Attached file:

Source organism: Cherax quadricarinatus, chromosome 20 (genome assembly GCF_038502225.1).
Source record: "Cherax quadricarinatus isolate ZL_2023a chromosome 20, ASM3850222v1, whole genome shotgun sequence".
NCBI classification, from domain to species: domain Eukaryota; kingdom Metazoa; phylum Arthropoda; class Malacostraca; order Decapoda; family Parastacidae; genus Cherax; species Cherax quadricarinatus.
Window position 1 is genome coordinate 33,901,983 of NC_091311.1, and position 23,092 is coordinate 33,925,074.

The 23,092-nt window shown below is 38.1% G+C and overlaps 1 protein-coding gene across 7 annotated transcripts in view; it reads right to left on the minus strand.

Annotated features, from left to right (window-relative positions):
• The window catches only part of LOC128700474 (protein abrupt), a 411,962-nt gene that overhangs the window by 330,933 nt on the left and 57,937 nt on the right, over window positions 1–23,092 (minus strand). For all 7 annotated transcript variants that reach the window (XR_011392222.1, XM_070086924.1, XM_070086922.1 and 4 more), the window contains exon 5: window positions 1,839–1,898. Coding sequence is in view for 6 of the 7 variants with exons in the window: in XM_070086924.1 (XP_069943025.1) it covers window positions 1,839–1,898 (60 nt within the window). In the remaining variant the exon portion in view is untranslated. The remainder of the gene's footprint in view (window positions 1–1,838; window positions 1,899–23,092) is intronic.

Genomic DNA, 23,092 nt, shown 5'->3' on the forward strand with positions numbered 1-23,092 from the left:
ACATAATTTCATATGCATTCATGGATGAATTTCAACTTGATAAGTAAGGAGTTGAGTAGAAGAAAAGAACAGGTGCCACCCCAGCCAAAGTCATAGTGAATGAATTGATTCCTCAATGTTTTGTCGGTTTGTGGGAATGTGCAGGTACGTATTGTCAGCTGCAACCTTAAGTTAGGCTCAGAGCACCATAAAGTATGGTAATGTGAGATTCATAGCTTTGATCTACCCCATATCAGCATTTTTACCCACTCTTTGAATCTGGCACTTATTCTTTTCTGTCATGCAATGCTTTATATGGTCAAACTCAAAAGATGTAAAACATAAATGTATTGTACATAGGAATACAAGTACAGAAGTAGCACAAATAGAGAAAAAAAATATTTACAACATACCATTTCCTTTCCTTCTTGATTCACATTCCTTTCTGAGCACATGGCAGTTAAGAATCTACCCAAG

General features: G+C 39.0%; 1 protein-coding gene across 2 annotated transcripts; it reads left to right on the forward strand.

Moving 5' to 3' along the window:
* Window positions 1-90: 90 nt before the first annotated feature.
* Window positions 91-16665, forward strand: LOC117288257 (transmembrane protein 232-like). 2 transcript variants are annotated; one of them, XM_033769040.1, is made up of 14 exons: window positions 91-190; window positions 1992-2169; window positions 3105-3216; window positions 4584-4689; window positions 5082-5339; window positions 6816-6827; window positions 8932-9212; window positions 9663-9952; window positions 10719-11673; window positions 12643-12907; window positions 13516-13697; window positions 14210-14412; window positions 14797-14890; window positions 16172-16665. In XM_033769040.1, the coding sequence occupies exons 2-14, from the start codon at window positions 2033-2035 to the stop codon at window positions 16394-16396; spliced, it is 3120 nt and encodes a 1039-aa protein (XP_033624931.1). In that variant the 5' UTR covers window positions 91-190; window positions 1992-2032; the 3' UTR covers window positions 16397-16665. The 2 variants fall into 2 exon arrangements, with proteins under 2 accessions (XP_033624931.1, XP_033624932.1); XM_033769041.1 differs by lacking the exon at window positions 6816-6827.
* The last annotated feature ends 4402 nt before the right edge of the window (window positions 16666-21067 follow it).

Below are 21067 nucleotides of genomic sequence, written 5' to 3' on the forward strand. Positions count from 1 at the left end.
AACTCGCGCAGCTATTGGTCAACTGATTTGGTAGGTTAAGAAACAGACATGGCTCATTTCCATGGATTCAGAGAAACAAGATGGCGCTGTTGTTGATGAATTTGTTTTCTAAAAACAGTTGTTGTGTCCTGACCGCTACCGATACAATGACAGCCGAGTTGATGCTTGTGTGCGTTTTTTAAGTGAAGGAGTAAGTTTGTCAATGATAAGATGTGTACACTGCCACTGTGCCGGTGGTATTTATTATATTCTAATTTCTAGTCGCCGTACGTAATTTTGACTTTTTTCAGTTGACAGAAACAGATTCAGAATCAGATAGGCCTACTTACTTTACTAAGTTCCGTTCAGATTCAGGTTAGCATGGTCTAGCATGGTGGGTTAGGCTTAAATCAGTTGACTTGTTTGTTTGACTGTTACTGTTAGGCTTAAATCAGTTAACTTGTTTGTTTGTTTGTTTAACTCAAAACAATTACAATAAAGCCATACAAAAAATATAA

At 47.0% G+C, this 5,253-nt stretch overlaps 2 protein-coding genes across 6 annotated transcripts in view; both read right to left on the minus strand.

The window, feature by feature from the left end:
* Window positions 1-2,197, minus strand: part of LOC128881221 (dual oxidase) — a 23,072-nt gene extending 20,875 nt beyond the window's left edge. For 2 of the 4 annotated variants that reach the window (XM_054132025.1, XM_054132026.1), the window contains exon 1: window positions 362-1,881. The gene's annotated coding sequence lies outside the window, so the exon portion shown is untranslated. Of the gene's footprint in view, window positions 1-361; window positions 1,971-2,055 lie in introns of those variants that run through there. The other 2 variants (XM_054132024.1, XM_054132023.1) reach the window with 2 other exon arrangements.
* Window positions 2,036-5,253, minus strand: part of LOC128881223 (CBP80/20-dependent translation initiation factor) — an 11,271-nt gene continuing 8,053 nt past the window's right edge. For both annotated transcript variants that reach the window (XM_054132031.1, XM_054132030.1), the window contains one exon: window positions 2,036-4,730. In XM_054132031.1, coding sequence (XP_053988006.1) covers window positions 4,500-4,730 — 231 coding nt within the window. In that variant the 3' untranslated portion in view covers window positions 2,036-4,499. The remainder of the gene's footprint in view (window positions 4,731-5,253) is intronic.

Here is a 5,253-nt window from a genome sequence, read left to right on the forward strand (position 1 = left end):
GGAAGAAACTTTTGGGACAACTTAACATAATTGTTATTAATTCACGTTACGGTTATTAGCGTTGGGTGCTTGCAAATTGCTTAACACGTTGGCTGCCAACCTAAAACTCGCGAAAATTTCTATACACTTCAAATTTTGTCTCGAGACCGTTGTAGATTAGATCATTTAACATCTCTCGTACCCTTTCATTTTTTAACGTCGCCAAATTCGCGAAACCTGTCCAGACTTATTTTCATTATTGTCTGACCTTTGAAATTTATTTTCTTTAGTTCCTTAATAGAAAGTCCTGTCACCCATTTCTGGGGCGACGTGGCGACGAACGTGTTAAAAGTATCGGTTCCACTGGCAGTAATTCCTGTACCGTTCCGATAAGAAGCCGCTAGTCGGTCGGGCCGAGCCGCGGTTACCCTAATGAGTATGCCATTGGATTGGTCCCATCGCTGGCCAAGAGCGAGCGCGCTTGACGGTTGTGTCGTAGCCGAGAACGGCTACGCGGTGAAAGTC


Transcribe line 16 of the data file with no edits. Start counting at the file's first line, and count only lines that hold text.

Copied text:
AACTCGCGCAGCTATTGGTCAACTGATTTGGTAGGTTAAGAAACAGACATGGCTCATTTCCATGGATTCAGAGAAACAAGATGGCGCTGTTGTTGATGAATTTGTTTTCTAAAAACAGTTGTTGTGTCCTGACCGCTACCGATACAATGACAGCCGAGTTGATGCTTGTGTGCGTTTTTTAAGTGAAGGAGTAAGTTTGTCAATGATAAGATGTGTACACTGCCACTGTGCCGGTGGTATTTATTATATTCTAATTTCTAGTCGCCGTACGTAATTTTGACTTTTTTCAGTTGACAGAAACAGATTCAGAATCAGATAGGCCTACTTACTTTACTAAGTTCCGTTCAGATTCAGGTTAGCATGGTCTAGCATGGTGGGTTAGGCTTAAATCAGTTGACTTGTTTGTTTGACTGTTACTGTTAGGCTTAAATCAGTTAACTTGTTTGTTTGTTTGTTTAACTCAAAACAATTACAATAAAGCCATACAAAAAATATAA